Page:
I participated as a panel member in the Wells Fargo Securities Second Annual E-cig Conference, chaired by Bonnie Herzog, the lead beverage and tobacco sector analyst at Wells Fargo. It was a fascinating occasion and good moment to take the temperature of the vapour market – at least as seen through the eyes of the main American players (agenda). I’m not going to write the whole thing up, but just give some overall impressions and my reflections on and after the day.
The bigger companies are beginning to understand ‘vapour’. The industry is beginning to understand the vapour category (or VTM – Vapor, Tanks and Mods as the 2nd and 3rd generation products are referred in this forum). Also, I think the bigger players (well, some) are grasping that it is not the same as cigarettes, and the customers think differently. Choice, diversity, personalisation, convenience and user experience were the watchwords. I chose the striking chart from NJOY above because it illustrates how the market is looking for 2nd generation products and ready to reward those companies that provide them in accessible form.
The pace of innovation is rapid. The companies were show-casing new products and beefed up technology, and it felt to me like very significant progress had been made in a year. The cig-a-like is increasingly regarded more as a starter product than a destination. The barriers to having products that look very different to cigarettes are coming down as vaping becomes more common. I think anyone forecasting the future of this market needs to internalise the pace of change and try to recognise that the products will be completely different after 10 years of further innovation. For that reason I think Bonnie Herzog’s forecast that the vapour category will surpass cigarettes within a decade is far more realistic than some suggest – by 2023 we will have very different products in play.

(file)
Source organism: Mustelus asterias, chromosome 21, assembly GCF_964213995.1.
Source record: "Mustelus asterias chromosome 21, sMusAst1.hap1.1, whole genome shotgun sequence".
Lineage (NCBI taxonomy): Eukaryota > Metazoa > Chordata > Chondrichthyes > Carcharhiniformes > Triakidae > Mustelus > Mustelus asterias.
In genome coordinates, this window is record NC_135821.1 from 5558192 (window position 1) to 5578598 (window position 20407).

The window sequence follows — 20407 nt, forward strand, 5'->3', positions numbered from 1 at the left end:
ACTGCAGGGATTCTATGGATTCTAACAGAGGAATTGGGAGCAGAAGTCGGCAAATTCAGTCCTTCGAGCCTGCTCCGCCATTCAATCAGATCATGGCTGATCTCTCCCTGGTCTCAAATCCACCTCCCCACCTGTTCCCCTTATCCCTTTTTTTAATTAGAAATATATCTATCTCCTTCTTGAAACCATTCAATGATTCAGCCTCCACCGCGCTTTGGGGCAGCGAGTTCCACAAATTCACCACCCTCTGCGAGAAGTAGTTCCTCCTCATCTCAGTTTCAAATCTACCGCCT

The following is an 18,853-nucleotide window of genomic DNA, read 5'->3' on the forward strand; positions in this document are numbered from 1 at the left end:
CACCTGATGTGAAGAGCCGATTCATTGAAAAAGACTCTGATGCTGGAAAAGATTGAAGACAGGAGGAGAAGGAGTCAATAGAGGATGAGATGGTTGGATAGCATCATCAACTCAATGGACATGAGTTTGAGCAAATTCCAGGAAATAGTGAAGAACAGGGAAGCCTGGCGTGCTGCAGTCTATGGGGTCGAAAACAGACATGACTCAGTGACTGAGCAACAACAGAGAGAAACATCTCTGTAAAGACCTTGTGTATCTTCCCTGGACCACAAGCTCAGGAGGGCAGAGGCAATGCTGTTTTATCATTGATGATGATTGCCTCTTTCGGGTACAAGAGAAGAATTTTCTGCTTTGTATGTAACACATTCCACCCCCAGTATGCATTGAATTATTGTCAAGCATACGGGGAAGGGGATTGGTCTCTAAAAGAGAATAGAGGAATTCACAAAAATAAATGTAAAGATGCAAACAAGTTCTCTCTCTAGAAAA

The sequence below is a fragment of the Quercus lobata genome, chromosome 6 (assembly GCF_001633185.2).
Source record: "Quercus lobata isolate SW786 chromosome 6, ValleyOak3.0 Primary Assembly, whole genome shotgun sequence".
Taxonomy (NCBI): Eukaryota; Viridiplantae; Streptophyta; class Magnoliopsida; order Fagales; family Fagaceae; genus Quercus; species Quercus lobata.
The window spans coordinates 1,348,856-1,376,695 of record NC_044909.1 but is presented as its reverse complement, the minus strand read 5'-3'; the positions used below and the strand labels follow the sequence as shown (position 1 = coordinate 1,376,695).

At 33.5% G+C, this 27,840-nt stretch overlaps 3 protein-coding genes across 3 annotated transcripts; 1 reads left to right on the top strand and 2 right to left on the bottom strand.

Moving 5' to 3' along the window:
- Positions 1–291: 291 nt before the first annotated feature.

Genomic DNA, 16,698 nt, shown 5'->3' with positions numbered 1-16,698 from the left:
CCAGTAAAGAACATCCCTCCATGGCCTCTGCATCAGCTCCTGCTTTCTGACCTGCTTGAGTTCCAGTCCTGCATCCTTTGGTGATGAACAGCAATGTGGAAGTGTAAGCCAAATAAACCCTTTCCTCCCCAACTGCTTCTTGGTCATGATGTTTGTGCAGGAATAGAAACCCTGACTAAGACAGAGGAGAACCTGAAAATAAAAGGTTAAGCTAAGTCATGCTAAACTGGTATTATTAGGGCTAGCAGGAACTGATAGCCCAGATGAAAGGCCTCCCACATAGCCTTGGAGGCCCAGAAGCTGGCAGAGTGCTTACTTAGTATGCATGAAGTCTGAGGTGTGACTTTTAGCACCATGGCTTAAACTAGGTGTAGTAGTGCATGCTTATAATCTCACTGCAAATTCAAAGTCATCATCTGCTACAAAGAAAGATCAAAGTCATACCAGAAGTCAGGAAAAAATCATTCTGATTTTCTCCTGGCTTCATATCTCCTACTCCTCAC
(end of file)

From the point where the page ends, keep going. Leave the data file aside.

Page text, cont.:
But the all-conquering products are not there yet. There is broad consensus that the products that will ultimately win over a majority of mainstream smokers are not yet on the market. But there was a palpable sense that this goal is reachable given the frenetic pace of innovation and rising customer insight in the sector. As David Sweanor put it: “someone in this audience, maybe several of you, will become billionaires. We just don’t who it will be yet“.
Convenience and ease of use is a rising focus… Companies showed modular ‘plug and play’ drip-free devices (the cartridge pen compared to the fountain pen), and there was a stress on ease of use and lack of spillage – sometimes combined with attacks on open systems. I think it is valuable to have easy-to-use systems to help new users into the category going straight to the 2nd generation products that are more likely to work for them. But there is no reason to have this at the expense of more versatile open systems.
…and a ‘razor blade model’ is emerging. This refers to the commercial model of companies like Gillette, in which they sell devices relatively cheaply and proprietary refill units with a high margin. Some companies were pursuing this, others using a ‘plug compatible’ model in which their refill could fit a range of products. The customer tends to benefit from interchangeability as this reduces lock in to one producer, allowing the customers to benefit from a wider range of innovation.
Flavours remain controversial, but understanding is growing. The role of flavours in the e-cigarette value proposition and migration away from smoking was well articulated and the rise in the importance of non-tobacco flavours recognised. An e-liquid company was asked if it should just rename some of the more provocative flavour names that sound like they are targeted at youth – his assertive reply was that adults like chocolate too and if he did that they’d just find new flavours to complain about – where do you draw the line? A good, if inconclusive, answer to a good question.